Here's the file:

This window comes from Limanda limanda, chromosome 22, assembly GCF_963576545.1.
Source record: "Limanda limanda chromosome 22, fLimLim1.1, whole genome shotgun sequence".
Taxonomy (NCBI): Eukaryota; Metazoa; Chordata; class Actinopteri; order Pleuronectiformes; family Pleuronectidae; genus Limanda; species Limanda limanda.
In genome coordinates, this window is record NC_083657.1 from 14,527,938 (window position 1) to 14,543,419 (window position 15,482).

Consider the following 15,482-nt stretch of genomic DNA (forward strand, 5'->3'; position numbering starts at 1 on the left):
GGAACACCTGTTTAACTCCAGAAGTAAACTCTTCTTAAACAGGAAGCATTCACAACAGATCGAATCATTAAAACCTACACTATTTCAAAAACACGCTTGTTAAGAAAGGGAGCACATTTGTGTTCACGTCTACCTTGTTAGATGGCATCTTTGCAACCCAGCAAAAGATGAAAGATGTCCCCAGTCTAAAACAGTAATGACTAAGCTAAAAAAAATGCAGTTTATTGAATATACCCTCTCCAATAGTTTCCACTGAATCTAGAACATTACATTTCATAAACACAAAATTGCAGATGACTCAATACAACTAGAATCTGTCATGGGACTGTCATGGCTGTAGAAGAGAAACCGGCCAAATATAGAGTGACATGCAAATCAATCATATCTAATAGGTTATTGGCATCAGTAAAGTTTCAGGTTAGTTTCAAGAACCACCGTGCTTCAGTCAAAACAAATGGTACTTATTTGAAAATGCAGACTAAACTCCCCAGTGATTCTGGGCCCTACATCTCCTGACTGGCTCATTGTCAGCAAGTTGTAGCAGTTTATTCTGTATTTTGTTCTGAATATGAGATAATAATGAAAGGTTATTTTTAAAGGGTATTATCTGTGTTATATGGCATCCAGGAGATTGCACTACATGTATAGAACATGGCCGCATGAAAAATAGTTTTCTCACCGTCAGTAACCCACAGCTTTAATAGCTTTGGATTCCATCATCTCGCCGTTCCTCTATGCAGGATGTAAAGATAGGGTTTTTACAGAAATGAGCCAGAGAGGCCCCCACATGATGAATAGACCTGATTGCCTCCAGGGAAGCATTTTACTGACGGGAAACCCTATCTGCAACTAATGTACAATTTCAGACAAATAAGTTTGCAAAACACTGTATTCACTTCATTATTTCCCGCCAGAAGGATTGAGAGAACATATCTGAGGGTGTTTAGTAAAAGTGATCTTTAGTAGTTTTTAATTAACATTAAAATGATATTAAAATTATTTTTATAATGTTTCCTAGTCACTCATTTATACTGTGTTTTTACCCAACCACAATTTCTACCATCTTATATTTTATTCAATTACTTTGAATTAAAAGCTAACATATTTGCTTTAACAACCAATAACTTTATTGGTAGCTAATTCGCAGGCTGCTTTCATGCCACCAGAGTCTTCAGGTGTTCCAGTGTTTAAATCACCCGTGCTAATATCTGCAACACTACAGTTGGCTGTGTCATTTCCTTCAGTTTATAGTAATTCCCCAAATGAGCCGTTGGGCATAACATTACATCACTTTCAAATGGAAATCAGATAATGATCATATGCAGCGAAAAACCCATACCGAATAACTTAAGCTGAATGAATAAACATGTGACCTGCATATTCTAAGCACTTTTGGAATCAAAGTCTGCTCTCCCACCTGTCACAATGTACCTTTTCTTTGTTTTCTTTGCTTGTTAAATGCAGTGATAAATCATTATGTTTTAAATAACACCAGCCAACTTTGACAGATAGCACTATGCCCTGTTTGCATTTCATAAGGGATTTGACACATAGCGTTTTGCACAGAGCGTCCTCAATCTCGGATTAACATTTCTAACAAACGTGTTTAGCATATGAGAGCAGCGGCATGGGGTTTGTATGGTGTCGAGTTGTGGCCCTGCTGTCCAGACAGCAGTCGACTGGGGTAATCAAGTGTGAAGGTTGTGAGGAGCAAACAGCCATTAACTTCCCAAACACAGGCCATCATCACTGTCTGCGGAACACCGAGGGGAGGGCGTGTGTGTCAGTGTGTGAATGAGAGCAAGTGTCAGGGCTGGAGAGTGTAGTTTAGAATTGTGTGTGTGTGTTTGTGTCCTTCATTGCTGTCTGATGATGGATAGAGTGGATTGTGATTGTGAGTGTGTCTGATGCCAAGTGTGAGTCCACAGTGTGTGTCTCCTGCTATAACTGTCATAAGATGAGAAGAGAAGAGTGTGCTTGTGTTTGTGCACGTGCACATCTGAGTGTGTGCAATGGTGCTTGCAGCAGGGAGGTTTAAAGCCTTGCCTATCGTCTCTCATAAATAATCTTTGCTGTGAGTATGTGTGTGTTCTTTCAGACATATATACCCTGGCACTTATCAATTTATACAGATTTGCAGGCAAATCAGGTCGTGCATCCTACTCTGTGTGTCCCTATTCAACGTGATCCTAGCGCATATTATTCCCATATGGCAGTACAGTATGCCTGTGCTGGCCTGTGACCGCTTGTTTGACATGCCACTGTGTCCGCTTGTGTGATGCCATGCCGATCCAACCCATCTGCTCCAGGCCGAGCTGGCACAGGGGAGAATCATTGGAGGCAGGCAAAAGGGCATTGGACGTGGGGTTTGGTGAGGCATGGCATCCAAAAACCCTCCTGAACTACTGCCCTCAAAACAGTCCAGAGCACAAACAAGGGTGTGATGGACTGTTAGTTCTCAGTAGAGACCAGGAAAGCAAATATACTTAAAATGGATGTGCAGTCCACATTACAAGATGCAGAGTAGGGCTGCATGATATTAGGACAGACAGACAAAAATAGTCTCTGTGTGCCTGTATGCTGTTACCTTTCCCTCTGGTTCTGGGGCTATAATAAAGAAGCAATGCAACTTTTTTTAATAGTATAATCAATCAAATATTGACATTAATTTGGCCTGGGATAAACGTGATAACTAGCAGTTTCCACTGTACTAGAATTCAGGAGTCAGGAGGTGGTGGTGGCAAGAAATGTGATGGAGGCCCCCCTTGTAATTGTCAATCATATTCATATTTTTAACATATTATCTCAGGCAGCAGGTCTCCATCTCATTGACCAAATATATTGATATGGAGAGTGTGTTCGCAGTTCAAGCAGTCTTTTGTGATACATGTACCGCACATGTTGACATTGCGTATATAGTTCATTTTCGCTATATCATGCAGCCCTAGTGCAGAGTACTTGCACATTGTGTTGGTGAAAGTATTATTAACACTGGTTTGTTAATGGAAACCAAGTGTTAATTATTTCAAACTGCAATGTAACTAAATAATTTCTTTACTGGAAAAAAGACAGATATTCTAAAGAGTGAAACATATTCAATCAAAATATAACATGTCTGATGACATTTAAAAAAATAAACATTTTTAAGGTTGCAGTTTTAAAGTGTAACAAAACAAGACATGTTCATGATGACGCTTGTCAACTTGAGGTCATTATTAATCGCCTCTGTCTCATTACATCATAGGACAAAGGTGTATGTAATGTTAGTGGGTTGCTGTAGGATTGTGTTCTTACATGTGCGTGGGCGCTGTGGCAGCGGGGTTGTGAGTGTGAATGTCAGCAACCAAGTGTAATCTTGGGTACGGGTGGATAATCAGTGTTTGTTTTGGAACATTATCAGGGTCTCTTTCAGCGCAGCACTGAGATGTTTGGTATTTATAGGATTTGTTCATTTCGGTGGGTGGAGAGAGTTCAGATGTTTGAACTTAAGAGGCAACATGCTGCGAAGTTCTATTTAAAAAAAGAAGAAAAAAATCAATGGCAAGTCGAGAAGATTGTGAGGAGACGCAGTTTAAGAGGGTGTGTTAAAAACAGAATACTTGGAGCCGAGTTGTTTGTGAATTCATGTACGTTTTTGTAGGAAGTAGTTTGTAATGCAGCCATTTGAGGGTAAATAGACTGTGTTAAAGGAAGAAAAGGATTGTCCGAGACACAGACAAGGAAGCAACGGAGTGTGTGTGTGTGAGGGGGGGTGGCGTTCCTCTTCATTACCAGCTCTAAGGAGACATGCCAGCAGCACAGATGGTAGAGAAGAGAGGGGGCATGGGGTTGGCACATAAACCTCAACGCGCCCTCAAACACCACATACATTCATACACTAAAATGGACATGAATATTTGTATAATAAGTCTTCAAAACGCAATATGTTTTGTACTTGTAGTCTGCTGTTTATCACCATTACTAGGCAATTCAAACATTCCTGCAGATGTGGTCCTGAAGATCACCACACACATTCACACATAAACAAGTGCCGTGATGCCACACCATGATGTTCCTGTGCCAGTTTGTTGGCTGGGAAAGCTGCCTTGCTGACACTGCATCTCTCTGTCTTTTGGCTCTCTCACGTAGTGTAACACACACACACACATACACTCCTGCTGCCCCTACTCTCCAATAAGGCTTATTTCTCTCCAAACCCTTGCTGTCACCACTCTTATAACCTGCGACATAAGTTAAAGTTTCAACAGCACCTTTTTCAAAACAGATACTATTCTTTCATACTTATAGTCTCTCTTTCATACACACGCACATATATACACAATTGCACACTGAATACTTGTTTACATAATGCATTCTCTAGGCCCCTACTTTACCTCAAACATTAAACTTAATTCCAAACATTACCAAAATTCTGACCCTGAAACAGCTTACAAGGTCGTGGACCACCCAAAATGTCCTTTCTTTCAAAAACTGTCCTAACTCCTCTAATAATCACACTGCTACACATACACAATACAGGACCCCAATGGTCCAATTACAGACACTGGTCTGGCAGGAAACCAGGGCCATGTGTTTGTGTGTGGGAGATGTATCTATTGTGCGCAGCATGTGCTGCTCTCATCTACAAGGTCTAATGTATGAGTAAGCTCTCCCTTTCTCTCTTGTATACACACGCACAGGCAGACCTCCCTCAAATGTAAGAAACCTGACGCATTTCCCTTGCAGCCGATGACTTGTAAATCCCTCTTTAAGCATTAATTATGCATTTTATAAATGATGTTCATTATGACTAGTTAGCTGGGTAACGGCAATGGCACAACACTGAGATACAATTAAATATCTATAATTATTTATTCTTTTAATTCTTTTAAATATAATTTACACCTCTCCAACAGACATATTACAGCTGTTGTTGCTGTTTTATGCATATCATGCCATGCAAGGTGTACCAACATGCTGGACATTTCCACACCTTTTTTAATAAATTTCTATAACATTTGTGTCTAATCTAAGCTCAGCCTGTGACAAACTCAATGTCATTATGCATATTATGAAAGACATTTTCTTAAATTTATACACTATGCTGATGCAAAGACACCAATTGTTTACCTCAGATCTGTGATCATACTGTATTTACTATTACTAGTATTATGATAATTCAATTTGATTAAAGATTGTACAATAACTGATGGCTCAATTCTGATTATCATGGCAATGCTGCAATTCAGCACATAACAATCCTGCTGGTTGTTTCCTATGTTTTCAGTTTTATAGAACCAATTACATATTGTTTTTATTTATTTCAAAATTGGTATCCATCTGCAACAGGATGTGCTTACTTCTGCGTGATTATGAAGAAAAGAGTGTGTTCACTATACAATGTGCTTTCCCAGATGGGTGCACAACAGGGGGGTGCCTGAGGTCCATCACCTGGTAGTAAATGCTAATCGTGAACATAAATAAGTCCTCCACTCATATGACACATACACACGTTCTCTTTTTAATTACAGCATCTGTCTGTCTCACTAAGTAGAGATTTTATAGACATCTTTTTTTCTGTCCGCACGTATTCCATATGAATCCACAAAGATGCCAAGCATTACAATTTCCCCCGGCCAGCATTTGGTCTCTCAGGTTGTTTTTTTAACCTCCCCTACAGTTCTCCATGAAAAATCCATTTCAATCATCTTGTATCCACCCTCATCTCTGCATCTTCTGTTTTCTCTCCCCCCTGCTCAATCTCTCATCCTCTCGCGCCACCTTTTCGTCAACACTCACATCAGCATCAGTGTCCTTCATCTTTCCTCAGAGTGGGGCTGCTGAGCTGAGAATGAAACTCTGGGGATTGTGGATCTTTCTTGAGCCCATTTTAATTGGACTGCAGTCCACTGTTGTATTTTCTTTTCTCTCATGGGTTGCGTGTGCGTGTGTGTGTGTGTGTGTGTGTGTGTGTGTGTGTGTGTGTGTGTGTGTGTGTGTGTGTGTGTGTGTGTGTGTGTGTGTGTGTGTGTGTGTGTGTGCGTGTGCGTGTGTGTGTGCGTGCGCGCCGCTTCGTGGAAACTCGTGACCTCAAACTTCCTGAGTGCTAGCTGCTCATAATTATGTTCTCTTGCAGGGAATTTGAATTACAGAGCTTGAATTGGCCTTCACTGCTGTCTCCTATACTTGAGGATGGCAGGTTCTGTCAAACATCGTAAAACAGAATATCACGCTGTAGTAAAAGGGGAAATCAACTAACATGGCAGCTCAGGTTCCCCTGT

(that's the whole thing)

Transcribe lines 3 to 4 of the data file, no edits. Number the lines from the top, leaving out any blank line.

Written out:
Taxonomy (NCBI): Eukaryota; Metazoa; Chordata; class Actinopteri; order Pleuronectiformes; family Pleuronectidae; genus Limanda; species Limanda limanda.
In genome coordinates, this window is record NC_083657.1 from 14,527,938 (window position 1) to 14,543,419 (window position 15,482).